The medical records were used to obtain demographic information such as the age, sex, weight, and height of the participants. A total of 201 participants belonging to cancer and non-cancer cohorts were enrolled in the study.
In addition to the bile samples, blood tests were conducted to measure a total of 18 hematological parameters from the serum, including white blood cells, platelet count, hemoglobin, albumin, alkaline phosphatase, cholinesterase, total bile acid, triglyceride, cholesterol, aspartate aminotransferase, alanine aminotransferase, total and direct bilirubin, carcinoembryonic antigen, alpha-fetoprotein, ferritin, and carbohydrate antigens 12-5 and 19-9.
Ultra-performance liquid chromatography combined with triple quadrupole mass spectrometry was used to quantify eight neonicotinoids in the bile samples, which included acetamiprid, clothianidin, dinotefuran, imidacloprid, imidaclothiz, nitenpyram, thiacloprid, and thiamethoxam. The limit of quantification (LOQ) and limit of detection (LOD) were calculated for each compound.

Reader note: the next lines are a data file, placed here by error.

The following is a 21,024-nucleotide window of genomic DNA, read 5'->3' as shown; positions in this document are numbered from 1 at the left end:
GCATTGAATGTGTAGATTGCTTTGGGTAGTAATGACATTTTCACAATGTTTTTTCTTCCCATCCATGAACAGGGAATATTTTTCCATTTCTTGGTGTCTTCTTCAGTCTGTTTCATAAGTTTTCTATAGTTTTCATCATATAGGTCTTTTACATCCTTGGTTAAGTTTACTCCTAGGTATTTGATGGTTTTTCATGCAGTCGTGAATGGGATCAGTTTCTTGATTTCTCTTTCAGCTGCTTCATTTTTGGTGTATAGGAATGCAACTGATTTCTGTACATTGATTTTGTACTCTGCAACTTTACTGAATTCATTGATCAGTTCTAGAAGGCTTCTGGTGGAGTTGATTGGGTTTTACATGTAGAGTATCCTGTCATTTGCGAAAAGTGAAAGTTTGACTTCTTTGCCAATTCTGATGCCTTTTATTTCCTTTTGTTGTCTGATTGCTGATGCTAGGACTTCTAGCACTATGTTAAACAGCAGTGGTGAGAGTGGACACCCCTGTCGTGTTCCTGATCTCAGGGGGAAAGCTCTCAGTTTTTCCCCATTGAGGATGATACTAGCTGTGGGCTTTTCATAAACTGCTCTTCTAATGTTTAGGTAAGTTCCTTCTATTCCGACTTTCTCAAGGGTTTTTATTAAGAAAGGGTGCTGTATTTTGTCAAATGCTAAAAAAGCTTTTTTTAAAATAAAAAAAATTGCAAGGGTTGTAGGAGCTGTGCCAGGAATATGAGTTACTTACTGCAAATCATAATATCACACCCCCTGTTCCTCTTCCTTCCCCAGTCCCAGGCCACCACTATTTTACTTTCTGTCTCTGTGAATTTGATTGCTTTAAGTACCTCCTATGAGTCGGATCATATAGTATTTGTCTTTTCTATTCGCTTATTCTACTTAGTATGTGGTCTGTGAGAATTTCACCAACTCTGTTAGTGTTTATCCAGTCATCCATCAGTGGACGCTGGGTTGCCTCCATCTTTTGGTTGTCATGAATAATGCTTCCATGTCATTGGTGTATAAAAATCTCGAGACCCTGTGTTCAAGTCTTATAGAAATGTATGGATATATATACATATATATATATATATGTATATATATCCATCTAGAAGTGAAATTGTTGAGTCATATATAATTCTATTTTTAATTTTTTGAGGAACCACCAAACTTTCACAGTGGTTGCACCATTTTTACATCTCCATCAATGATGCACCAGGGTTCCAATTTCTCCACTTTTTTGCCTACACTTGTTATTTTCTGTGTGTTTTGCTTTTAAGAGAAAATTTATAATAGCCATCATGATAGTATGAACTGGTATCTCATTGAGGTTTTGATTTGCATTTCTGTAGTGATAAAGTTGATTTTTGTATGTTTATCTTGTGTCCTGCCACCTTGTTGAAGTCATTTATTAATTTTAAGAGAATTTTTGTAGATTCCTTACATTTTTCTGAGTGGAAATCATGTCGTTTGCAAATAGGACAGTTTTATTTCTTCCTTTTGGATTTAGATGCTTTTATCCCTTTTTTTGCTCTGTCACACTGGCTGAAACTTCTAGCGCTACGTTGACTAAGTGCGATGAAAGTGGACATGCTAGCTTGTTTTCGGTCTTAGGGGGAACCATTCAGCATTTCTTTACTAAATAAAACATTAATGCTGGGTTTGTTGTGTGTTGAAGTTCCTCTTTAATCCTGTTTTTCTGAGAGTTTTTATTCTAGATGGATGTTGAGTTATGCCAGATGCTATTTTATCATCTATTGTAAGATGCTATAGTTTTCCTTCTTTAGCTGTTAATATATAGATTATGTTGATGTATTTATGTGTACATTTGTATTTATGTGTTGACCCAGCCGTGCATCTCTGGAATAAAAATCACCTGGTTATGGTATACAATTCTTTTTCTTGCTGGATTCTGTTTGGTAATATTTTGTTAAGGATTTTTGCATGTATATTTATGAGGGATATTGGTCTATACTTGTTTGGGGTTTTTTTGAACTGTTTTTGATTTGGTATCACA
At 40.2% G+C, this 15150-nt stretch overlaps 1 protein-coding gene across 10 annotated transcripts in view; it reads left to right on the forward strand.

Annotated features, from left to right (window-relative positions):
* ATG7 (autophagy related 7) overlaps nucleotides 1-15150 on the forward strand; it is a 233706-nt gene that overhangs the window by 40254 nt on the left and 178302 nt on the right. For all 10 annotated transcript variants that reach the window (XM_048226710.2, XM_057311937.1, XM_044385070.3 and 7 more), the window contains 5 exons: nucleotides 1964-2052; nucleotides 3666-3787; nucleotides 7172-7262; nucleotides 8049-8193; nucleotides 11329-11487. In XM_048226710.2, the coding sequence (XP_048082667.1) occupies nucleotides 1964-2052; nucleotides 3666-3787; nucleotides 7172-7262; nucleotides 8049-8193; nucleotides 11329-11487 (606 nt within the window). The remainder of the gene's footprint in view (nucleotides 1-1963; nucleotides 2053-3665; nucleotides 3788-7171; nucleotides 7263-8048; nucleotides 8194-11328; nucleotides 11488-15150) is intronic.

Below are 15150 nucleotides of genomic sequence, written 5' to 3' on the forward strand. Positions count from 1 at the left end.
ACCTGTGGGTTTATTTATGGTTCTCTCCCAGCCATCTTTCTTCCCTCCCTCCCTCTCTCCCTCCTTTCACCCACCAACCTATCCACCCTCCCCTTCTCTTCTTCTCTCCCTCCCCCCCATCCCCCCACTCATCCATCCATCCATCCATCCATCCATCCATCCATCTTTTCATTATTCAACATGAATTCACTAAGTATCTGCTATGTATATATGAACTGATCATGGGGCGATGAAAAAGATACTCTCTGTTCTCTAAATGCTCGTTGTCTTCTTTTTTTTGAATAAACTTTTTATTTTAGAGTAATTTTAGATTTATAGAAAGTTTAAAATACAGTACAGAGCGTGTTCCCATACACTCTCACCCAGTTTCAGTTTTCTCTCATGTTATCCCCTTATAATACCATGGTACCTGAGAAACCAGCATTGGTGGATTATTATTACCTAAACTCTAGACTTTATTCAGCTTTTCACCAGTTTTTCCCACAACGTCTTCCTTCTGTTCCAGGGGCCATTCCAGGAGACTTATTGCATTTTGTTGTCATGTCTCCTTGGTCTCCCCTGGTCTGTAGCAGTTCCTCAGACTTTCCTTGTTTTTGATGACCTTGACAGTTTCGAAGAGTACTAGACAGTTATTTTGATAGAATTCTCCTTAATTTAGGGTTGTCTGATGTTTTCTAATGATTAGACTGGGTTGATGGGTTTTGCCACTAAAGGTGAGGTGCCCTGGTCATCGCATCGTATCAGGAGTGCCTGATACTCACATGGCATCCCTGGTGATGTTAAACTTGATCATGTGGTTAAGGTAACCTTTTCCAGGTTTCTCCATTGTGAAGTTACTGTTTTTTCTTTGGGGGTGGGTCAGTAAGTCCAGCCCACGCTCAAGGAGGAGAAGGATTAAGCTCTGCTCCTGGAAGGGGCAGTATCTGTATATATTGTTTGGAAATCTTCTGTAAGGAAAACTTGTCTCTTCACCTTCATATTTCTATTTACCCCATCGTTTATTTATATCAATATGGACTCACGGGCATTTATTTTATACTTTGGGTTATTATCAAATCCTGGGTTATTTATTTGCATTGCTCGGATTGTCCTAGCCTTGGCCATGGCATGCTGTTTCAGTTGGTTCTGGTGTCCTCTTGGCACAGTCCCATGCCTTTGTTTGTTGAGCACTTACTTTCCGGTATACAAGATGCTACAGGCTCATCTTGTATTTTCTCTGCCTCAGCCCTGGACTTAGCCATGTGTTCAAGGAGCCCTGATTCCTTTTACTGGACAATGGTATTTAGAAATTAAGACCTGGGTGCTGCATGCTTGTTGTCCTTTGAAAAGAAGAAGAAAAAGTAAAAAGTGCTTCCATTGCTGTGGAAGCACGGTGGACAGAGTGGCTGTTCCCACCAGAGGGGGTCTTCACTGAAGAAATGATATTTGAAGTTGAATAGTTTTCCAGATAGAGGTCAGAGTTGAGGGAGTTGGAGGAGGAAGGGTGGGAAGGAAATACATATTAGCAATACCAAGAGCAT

The results indicated that neonicotinoids were not completely degraded in the liver and were found at high frequencies and concentrations in bile. Dinotefuran and nitenpyram, with high solubility in bile, accounted for 86% of the total neonicotinoid residues found in the bile samples. Other studies have reported that thiacloprid and imidacloprid are the major neonicotinoids found in blood, suggesting that neonicotinoids have different solubilities in bile and blood.
The neonicotinoid residues did not statistically differ between participants with and without cancer or based on demographic parameters such as sex, age, and body mass index. While other studies have shown that neonicotinoids are excreted from the human body in one to three days through urine, the authors concluded from the results of the present study that neonicotinoids present in bile can be reabsorbed by the intestines and enter the circulatory system and the liver.